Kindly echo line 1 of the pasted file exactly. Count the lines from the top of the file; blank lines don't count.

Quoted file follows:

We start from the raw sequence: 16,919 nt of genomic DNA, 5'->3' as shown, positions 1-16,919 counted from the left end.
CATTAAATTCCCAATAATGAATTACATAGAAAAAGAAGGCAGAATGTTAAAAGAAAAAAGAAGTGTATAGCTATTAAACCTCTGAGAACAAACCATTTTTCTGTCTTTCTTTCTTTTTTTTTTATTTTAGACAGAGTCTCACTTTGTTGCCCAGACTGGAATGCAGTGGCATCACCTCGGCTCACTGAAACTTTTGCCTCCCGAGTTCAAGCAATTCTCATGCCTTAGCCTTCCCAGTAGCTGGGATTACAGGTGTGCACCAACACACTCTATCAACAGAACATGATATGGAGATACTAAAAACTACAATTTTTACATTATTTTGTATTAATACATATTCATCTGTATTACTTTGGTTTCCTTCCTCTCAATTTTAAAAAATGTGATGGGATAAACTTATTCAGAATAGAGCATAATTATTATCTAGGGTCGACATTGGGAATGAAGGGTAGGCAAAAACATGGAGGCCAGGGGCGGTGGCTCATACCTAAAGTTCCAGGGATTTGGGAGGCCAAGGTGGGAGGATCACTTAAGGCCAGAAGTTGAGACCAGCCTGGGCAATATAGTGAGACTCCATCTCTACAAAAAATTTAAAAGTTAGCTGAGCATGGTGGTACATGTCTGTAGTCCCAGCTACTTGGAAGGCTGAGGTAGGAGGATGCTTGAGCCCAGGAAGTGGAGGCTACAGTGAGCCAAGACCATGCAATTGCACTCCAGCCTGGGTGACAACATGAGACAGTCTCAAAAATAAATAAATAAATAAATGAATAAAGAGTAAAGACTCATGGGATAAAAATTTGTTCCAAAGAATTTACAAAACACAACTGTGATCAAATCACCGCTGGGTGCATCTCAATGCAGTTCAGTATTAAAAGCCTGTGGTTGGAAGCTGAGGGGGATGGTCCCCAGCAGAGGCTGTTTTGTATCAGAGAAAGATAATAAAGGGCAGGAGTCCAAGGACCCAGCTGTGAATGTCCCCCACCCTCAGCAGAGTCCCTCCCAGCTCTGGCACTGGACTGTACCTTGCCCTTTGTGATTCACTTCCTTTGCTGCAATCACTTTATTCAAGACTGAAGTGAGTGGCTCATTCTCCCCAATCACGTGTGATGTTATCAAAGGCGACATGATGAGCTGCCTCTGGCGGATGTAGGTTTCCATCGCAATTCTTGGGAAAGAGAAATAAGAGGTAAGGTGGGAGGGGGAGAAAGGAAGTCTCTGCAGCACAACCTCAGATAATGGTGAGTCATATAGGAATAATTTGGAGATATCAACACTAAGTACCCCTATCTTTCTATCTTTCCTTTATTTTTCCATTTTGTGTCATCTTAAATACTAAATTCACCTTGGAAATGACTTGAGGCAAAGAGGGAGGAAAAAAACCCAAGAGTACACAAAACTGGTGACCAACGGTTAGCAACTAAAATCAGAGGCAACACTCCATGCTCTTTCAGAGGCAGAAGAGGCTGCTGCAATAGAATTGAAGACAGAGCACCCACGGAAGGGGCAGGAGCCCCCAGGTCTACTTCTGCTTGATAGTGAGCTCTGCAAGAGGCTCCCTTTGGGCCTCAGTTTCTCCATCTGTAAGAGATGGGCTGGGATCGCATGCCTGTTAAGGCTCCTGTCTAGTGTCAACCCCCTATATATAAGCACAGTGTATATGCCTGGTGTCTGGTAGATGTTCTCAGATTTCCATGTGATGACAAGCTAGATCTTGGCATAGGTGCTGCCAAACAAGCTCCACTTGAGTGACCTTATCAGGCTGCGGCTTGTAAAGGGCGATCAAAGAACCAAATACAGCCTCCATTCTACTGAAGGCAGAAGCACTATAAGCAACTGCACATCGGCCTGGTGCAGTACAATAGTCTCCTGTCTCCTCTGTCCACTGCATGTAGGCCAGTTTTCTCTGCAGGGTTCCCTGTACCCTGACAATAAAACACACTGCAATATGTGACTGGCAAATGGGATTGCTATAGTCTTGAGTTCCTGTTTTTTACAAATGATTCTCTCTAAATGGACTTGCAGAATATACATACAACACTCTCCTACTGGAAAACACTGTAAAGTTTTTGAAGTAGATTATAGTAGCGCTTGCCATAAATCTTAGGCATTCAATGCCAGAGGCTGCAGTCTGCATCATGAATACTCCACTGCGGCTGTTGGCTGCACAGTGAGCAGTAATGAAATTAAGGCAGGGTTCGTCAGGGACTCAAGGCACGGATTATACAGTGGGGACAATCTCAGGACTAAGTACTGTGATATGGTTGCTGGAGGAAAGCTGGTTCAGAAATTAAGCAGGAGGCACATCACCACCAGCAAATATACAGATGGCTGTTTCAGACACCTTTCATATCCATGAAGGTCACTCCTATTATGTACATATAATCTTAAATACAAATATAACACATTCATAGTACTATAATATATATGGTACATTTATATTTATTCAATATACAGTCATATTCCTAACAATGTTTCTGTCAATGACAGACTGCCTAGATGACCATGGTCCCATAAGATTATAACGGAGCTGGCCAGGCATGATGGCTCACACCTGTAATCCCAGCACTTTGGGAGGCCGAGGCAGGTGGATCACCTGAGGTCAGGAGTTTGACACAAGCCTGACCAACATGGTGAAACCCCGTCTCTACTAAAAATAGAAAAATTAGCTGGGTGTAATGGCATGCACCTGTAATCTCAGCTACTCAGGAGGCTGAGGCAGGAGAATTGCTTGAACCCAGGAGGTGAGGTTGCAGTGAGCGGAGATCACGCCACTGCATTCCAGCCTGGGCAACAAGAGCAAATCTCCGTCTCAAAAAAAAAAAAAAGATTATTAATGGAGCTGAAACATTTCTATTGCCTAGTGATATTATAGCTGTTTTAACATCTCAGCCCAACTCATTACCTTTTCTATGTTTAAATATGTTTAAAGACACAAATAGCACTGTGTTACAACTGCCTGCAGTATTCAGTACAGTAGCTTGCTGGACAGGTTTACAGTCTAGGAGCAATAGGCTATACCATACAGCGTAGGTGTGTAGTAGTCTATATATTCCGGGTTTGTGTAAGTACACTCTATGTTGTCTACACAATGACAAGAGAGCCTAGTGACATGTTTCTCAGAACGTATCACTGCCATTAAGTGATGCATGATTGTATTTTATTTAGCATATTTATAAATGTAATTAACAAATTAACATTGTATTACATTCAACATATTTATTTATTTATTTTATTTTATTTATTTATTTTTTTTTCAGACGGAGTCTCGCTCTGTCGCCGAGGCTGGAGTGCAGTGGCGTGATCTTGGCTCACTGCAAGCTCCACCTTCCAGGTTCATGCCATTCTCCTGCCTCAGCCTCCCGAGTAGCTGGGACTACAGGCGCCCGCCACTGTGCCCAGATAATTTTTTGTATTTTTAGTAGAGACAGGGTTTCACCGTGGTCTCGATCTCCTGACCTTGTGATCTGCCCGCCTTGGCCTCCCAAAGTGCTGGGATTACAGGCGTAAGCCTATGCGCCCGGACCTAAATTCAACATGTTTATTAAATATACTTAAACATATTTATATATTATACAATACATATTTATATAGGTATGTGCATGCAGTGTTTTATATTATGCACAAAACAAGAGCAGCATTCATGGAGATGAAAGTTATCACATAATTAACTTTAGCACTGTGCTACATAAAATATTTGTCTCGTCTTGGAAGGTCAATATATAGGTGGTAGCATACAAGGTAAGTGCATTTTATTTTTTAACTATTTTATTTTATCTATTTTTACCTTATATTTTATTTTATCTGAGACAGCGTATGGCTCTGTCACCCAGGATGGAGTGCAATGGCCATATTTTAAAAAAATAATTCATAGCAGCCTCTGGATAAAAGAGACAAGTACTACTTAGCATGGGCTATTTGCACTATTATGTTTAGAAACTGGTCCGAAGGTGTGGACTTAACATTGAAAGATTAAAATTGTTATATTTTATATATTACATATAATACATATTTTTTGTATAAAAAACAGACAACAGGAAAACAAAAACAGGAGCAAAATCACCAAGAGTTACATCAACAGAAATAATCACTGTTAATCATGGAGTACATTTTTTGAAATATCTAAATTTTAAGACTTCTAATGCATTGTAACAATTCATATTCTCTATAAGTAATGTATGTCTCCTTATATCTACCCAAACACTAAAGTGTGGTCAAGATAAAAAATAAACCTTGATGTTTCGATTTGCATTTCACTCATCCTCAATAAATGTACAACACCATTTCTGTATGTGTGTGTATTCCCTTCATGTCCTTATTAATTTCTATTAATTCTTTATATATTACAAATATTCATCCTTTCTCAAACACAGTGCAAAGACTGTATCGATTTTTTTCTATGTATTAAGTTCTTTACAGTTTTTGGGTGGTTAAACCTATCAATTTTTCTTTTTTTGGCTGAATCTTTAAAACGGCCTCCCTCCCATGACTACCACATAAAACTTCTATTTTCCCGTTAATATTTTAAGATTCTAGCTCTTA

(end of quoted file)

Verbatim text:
We start from the raw sequence: 16,919 nt of genomic DNA, 5'->3' as shown, positions 1-16,919 counted from the left end.